With all the shifts in the media industry, I decided to take a look around — guided by the alphabet — to give a sort of State of the Union update. Naturally, I started with "A," looking first at the latest machinations AT&T, proud parent of WarnerMedia and DirecTV.
AT&T is dealing with issues such as throttling, retrans fights, and Elliot Capital. DirecTV is painfully learning to understand some of the legacies of media vis a vis communications as businesses. And, as for WarnerMedia: Ads on HBO? Well, it was a thought.
On the upside, AT&T does understand the media side of the business better than Verizon, which seems to completely misunderstand digital media, so has made a lot of, shall we say, interesting purchases.
On to broadcasting ("B"). Remember TV and radio, those free over-the-air media companies (that are not so free today)? The latest iterations of TV depend way too much on what is oddly called retransmission consent. A number of workarounds have been attempted — and squashed. The latest is Locast, which had the odd idea of retransmitting for free. After all, if the signal is out there, why not? Good idea, so far. I'm all for it.
Broadcasters are fighting the idea. I've got my fingers crossed for Locast and, frankly, I'd suggest all packagers of video services should partner with them. No matter the distribution technique used — cable, satellite, telco, wireless — let's build a consortium that makes free over-the-air free again.
"C" is, of course,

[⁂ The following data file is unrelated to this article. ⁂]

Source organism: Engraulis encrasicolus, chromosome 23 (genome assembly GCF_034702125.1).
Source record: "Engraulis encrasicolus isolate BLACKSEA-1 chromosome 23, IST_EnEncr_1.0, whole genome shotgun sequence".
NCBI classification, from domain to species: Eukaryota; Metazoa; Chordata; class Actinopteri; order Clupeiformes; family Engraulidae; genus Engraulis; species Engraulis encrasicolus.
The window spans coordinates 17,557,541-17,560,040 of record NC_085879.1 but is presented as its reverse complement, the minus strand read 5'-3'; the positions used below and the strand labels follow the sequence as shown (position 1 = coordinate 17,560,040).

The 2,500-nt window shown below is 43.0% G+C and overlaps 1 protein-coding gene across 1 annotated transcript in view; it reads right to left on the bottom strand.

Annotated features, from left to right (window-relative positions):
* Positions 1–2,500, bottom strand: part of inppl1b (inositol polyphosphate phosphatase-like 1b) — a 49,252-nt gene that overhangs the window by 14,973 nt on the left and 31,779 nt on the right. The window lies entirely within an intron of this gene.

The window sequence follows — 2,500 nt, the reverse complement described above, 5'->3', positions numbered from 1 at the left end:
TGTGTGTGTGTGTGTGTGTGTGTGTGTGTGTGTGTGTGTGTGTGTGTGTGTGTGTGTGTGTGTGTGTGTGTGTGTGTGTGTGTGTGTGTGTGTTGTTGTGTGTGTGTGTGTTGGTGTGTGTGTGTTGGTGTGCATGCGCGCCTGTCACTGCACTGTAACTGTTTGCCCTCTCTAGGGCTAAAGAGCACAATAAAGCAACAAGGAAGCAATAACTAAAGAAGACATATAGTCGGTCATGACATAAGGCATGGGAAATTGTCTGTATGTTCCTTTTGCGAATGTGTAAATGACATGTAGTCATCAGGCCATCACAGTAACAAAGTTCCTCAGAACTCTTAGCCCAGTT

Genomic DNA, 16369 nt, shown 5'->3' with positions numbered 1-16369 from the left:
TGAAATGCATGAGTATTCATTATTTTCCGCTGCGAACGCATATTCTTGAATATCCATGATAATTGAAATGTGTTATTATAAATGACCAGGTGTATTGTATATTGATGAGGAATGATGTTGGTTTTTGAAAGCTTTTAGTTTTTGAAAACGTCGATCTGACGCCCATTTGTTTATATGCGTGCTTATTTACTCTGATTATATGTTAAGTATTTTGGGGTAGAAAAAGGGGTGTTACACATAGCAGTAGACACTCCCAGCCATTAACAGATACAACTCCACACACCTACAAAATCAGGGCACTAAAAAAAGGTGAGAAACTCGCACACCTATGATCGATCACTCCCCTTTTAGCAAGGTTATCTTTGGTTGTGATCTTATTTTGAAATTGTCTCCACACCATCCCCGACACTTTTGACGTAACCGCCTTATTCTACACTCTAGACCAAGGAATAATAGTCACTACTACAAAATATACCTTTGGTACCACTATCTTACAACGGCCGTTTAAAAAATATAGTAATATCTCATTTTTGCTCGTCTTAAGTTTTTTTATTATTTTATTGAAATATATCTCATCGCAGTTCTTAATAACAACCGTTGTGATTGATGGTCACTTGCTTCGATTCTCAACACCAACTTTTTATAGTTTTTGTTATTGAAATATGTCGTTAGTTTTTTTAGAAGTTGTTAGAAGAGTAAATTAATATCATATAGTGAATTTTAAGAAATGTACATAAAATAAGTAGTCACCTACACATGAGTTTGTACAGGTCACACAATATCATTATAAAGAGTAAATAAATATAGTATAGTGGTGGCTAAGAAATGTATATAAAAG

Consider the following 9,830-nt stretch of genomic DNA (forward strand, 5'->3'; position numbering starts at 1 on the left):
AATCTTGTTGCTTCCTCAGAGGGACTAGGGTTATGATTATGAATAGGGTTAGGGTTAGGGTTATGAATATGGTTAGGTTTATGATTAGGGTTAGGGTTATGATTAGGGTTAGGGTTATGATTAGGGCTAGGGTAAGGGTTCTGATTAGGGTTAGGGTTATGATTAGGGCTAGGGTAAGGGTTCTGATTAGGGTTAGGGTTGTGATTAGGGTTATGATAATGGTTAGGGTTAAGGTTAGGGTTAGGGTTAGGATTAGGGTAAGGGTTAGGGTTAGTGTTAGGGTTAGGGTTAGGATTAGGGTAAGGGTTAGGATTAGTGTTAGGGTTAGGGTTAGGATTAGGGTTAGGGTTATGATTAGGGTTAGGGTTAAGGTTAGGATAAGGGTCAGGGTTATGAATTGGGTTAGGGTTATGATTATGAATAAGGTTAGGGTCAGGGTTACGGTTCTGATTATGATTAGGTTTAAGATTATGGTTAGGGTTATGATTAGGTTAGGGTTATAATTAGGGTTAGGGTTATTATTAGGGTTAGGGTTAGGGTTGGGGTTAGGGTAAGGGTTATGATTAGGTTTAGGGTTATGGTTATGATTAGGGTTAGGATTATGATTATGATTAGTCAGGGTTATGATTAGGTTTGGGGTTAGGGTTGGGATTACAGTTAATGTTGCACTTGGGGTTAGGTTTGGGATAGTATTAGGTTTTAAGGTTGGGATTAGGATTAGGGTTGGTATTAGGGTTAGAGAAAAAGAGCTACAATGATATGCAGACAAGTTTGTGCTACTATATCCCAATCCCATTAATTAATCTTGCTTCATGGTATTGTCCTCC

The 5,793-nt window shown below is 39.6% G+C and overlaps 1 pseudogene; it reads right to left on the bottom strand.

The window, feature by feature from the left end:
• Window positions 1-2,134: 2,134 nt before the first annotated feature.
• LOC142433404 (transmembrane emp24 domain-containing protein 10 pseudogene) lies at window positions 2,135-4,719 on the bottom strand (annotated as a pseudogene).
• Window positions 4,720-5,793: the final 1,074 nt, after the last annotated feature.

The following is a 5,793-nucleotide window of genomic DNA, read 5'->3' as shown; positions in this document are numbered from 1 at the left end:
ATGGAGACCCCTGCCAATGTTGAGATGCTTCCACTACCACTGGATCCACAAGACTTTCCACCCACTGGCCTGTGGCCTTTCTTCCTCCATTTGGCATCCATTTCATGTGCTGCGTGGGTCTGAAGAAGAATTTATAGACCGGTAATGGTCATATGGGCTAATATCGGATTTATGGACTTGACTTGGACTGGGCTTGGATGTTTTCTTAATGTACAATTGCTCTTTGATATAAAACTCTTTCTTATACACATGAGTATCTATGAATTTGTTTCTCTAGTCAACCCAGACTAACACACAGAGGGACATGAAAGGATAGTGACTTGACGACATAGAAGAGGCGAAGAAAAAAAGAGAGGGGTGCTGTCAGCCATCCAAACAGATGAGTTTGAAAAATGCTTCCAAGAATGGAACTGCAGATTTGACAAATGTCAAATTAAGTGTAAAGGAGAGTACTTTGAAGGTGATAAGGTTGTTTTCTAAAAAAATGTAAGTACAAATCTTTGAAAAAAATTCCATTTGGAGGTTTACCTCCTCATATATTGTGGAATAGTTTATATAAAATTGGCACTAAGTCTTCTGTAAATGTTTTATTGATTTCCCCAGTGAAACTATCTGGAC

"D" is for data and "F" is for FAANG. Watch out for Missouri Senator Josh Hawley; he might just accomplish hog-tying FAANG's data machinations. I'd suggest that any data provider be required to pay me for my data. Perhaps that might happen if and when reality-based government reemerges.
Skipping all the way to "N," let's talk about "networks" of all kinds. Some are doing better than fine, even as change happens every few minutes: classic linear, new streaming, rampant SVOD, and all the spawn of Netflix. The linear folks will be around for a while, and I'm certain all the over-the-top streamers will make the same mistake that linear bundles made always raising rates without significant additions. But, for a change, we might want to do as Charlie Ergen, cofounder and chairman of Dish Networks, suggests: Don't crowd the bundle.
"P" is for "passwords" — or, rather the deduplication of usage. That's the next exclusion war and it reminds me of traps on cable drops; you'll succeed, but only at the margin. More folks think about ways to cheat than ways to stop those who are cheating.
"R" is for "retail," which is something a little different than "W" for "wholesale." As networks move more and more from a linear wholesale model to an everyone subscribes retail one, I'm surprised a universal billing service hasn't debuted. Or has it? Did I miss it?
When it comes to "S," you stream, I stream, we all scream for streaming! We don't have room to list all the streamers, nor do we have a definitive guide (yet). But Disney+, ESPN+, HBO Max, Hulu, Discovery's planned stream (launching in 2020 in the U.S.), Peacock, Philo, Pluto, and more will succeed.
Netflix set the bar, while cable networks began to erode as cord-cutting accelerated. Classic cable is declining faster than anticipated. But I'll bet it levels off at about 55 percent of its high — still a good business.
Even so, in a recent interview with The New York Times, Michael Nathanson, a founding partner of Moffett Nathanson, referred to the cable/satellite industry as "freaking ugly," adding: "It's worse than freaking ugly."
The result of all this media industry upheaval will be an initial cry of, "Death to the bundle!" Followed not long afterward with, "Meet the new bundles." It's the same unsolved problem.
The messy coexistence will be fun (hah).
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